6 Scene Beat Sheet for extended LARP mods (Scene #1)

Scene #1 – Warmup Bandits

goal(s): easy fight that gets the PCs into hero mode
element(s):  combat (playground)

This Scene is an easy fight.  The concept of a “warmup bandits” encounter has a long tradition in LARP, and with good reason.  Bandits don’t have to be tied into the plot of the mod at all, so bandits on the road are the lazy way out.   Warmup bandits is the fight that limbers up the bodies of the players, but also gets them remembering how their abilities work.  Even better, making this an easy fight establishes that the PCs are bad-asses.  It could be “warmup zombies” or “warmup goblins”, but it’s probably not “warmup vampires” or “warmup stone golems”.

There’s a few things to consider here to really make this scene sing.

Easy fight, but with decent screen time

The NPCs themselves are pushovers.  They have poor weaponry (likely nobody is florentine or has a shield or a polearm), and they have low damage and low toughness.  Normally, this would make the fight over very quickly.   That’s means you dragged a bunch of NPCs out into the woods for a 10 second fight.  On the planet I live on, that makes you a dick to the NPCs, and you’re shortchanging the PCs on content.  Stretching out the fight will provide more opportunities for “neat stuff” to happen, and provide more of a playground element to the combat.  

To stretch out a fight, there’s two main techniques.

  1. Make it hard for the PCs to engage the NPCs because of a physical barrier.
  2. Make the NPCs hard to keep dead (either with respawn or regen).

Make it hard for the PCs to reach the NPCs

With this technique, you’ll probably want some of the NPCs to have ranged attacks (not necessarily all of them).  This is dependant on your system, of course, and you’ll want to make sure the players are harassed by these ranged attacks, not devastated.  Here’s some mundane elements to use.

  • narrow bridge over raging river (or stepping stones over sticky mud)
  • A narrow canyon or tunnel
  • a high cliff the npcs shoot down from, with a twisty path to reach
  • a thorn briar or deadfall to negotiate (i.e. a rope course with yarn)

You definitely can get more fantastic, depending on your game.  

  • Fairy rings of mushrooms that the players get stunned for crossing.  
  • Skeletal hands reaching out from the grave dirt and rooting people as they approach.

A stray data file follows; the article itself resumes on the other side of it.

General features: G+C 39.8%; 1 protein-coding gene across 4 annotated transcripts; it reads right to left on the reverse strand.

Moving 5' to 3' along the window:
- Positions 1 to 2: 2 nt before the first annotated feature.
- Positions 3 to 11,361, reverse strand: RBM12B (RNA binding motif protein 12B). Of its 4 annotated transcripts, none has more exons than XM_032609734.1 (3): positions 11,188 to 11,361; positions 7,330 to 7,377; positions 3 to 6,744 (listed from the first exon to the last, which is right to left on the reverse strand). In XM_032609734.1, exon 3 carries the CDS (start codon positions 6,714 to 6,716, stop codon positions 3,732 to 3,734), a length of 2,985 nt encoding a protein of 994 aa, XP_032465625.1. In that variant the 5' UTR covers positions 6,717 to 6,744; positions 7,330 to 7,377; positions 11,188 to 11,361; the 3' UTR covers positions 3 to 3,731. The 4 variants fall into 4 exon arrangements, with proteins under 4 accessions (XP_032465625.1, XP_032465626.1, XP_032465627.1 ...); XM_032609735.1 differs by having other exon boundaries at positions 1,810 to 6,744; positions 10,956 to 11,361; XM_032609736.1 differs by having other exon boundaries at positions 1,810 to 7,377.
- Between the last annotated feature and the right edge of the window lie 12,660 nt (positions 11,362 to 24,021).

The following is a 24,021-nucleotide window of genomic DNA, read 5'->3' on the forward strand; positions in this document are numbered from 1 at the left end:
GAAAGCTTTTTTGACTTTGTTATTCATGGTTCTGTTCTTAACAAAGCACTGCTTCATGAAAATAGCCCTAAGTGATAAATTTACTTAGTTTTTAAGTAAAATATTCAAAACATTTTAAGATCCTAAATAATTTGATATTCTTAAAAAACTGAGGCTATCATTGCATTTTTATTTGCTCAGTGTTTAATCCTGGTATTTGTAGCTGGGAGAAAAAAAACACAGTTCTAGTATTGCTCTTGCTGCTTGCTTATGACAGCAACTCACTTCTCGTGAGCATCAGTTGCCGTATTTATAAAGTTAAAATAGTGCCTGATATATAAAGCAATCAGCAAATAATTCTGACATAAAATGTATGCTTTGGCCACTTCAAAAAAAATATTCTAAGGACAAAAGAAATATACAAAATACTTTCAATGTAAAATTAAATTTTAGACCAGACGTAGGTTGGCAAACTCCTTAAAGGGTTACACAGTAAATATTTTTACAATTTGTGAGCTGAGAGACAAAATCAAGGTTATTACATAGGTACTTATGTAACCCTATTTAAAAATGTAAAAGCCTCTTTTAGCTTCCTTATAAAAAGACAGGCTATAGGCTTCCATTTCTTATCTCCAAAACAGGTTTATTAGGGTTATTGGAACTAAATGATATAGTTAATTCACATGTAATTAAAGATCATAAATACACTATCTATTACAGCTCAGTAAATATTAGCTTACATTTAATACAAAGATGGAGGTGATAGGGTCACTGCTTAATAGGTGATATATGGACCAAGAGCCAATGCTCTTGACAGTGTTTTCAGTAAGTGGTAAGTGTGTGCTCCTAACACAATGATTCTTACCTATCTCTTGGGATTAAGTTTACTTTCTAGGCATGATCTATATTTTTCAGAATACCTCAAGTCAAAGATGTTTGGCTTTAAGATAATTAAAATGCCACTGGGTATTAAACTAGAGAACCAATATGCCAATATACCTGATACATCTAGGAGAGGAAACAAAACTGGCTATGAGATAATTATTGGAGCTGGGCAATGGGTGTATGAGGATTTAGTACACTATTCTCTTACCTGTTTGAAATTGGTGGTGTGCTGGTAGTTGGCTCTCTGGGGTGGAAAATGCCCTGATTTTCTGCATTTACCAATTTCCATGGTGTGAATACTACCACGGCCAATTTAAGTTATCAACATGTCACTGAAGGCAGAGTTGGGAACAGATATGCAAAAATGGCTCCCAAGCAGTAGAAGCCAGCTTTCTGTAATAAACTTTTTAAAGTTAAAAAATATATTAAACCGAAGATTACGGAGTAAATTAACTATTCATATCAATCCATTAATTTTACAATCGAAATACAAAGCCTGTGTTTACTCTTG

• Razorgrass patches that want to drink PC blood.

All of these are incredible opportunities for your PCs to pull off stunts.  Your original fight was nominally just a bunch of losers getting curb-stomped by the PCs.  Now a PC might remember it as their favorite war story ever, because it was the time they jumped the river and fought 3 bandits solo.  And all it took was you laying down two blue tarps.

Make the NPCs hard to keep dead (either with respawn or regen)

Depending on your rules and power level, you can throw a lot of popcorn at most PCs.  This is fun for both PC and NPCs all on it’s own, but see my previous comments about combat being a sugary snack.  Again, this is a war story opportunity, but it’s important to communicate the huge numbers or the regen early.  Either use respawn armbands, or have an Forsooth early with “there appear to be 40 goblins on the ledges above you, hurling themselves down in murderous glee!”

You can also have the NPCs just not die easily with whatever mechanisms are used in your game.  Zombies, trolls and spirits are the common use here, and some condition is needed to keep the things dead.

You’ll want to take serious care here, and give your NPCs clear instructions that this fight is supposed to be easy.  Respawn and regen can go south into TPK territory even with skilled PCs, and especially with unskilled PCs.    

Transition to Scene #2

You must have a clear transition between all scenes, and that includes here.

Transitions in a book or movie are easy, because the writer just makes the heroes go to the next scene.  Transitions for for a storyteller are different.  If the next scene is in a different physical location, you must:

  • inform the players of the direction to the next location
  • give the players a reason to go to the next location
  • (bonus) make sure there are no reasons to go to some other location (i.e. we need to head back to camp and warn everybody about X!).

This is very easy, but too many storytellers leave this out of their scripts.  It’s a glaring gap, and your players will notice.  PCs will never thank you for having “clear transitions”. Suck it up, buttercup, and take pride in your craft.


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